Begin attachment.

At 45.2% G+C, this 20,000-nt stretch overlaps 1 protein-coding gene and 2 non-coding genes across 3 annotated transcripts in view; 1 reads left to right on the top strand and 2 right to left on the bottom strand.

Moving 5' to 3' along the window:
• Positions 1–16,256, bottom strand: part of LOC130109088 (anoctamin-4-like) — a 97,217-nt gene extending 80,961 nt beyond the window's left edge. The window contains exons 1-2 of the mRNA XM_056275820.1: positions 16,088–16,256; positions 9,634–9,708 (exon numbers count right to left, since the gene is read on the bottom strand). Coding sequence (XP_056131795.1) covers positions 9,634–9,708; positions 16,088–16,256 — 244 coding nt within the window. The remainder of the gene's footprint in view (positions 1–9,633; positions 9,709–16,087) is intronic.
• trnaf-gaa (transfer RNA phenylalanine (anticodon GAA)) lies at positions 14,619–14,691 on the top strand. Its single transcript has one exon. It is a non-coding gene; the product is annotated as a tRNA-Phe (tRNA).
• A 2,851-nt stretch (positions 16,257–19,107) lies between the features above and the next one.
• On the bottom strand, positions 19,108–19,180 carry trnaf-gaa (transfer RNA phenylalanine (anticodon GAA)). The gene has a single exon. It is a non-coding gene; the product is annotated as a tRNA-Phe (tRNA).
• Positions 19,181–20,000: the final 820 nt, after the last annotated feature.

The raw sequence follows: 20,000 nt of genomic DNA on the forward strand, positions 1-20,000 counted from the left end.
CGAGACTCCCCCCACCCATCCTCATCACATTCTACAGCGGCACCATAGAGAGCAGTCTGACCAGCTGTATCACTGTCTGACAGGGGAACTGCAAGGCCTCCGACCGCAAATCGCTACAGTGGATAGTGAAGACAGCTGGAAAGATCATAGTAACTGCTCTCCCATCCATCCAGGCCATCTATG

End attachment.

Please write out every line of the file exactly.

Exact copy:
At 45.2% G+C, this 20,000-nt stretch overlaps 1 protein-coding gene and 2 non-coding genes across 3 annotated transcripts in view; 1 reads left to right on the top strand and 2 right to left on the bottom strand.

Moving 5' to 3' along the window:
• Positions 1–16,256, bottom strand: part of LOC130109088 (anoctamin-4-like) — a 97,217-nt gene extending 80,961 nt beyond the window's left edge. The window contains exons 1-2 of the mRNA XM_056275820.1: positions 16,088–16,256; positions 9,634–9,708 (exon numbers count right to left, since the gene is read on the bottom strand). Coding sequence (XP_056131795.1) covers positions 9,634–9,708; positions 16,088–16,256 — 244 coding nt within the window. The remainder of the gene's footprint in view (positions 1–9,633; positions 9,709–16,087) is intronic.
• trnaf-gaa (transfer RNA phenylalanine (anticodon GAA)) lies at positions 14,619–14,691 on the top strand. Its single transcript has one exon. It is a non-coding gene; the product is annotated as a tRNA-Phe (tRNA).
• A 2,851-nt stretch (positions 16,257–19,107) lies between the features above and the next one.
• On the bottom strand, positions 19,108–19,180 carry trnaf-gaa (transfer RNA phenylalanine (anticodon GAA)). The gene has a single exon. It is a non-coding gene; the product is annotated as a tRNA-Phe (tRNA).
• Positions 19,181–20,000: the final 820 nt, after the last annotated feature.

The raw sequence follows: 20,000 nt of genomic DNA on the forward strand, positions 1-20,000 counted from the left end.
CGAGACTCCCCCCACCCATCCTCATCACATTCTACAGCGGCACCATAGAGAGCAGTCTGACCAGCTGTATCACTGTCTGACAGGGGAACTGCAAGGCCTCCGACCGCAAATCGCTACAGTGGATAGTGAAGACAGCTGGAAAGATCATAGTAACTGCTCTCCCATCCATCCAGGCCATCTATG